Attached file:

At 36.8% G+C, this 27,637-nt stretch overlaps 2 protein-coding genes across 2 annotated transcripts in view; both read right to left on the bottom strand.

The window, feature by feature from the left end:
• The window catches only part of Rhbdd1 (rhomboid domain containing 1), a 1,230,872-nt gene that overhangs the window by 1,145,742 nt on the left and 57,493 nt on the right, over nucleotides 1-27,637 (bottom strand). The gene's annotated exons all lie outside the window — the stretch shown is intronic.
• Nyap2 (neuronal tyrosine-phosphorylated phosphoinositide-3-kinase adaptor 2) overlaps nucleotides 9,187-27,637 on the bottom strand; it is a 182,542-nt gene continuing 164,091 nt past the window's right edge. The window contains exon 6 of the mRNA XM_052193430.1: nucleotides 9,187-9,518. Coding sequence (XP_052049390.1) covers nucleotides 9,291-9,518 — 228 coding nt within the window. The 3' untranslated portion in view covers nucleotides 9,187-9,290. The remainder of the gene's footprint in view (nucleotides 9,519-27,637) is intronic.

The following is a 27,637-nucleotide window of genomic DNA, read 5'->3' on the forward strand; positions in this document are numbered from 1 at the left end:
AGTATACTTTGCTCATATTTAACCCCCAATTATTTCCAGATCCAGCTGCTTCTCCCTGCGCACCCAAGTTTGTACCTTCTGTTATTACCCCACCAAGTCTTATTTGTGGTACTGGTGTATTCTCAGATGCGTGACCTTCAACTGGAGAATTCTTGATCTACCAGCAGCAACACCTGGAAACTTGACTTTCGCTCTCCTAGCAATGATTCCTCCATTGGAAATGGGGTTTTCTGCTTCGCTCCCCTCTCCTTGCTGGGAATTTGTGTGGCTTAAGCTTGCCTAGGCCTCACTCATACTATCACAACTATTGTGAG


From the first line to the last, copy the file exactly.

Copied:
At 36.8% G+C, this 27,637-nt stretch overlaps 2 protein-coding genes across 2 annotated transcripts in view; both read right to left on the bottom strand.

The window, feature by feature from the left end:
• The window catches only part of Rhbdd1 (rhomboid domain containing 1), a 1,230,872-nt gene that overhangs the window by 1,145,742 nt on the left and 57,493 nt on the right, over nucleotides 1-27,637 (bottom strand). The gene's annotated exons all lie outside the window — the stretch shown is intronic.
• Nyap2 (neuronal tyrosine-phosphorylated phosphoinositide-3-kinase adaptor 2) overlaps nucleotides 9,187-27,637 on the bottom strand; it is a 182,542-nt gene continuing 164,091 nt past the window's right edge. The window contains exon 6 of the mRNA XM_052193430.1: nucleotides 9,187-9,518. Coding sequence (XP_052049390.1) covers nucleotides 9,291-9,518 — 228 coding nt within the window. The 3' untranslated portion in view covers nucleotides 9,187-9,290. The remainder of the gene's footprint in view (nucleotides 9,519-27,637) is intronic.

The following is a 27,637-nucleotide window of genomic DNA, read 5'->3' on the forward strand; positions in this document are numbered from 1 at the left end:
AGTATACTTTGCTCATATTTAACCCCCAATTATTTCCAGATCCAGCTGCTTCTCCCTGCGCACCCAAGTTTGTACCTTCTGTTATTACCCCACCAAGTCTTATTTGTGGTACTGGTGTATTCTCAGATGCGTGACCTTCAACTGGAGAATTCTTGATCTACCAGCAGCAACACCTGGAAACTTGACTTTCGCTCTCCTAGCAATGATTCCTCCATTGGAAATGGGGTTTTCTGCTTCGCTCCCCTCTCCTTGCTGGGAATTTGTGTGGCTTAAGCTTGCCTAGGCCTCACTCATACTATCACAACTATTGTGAG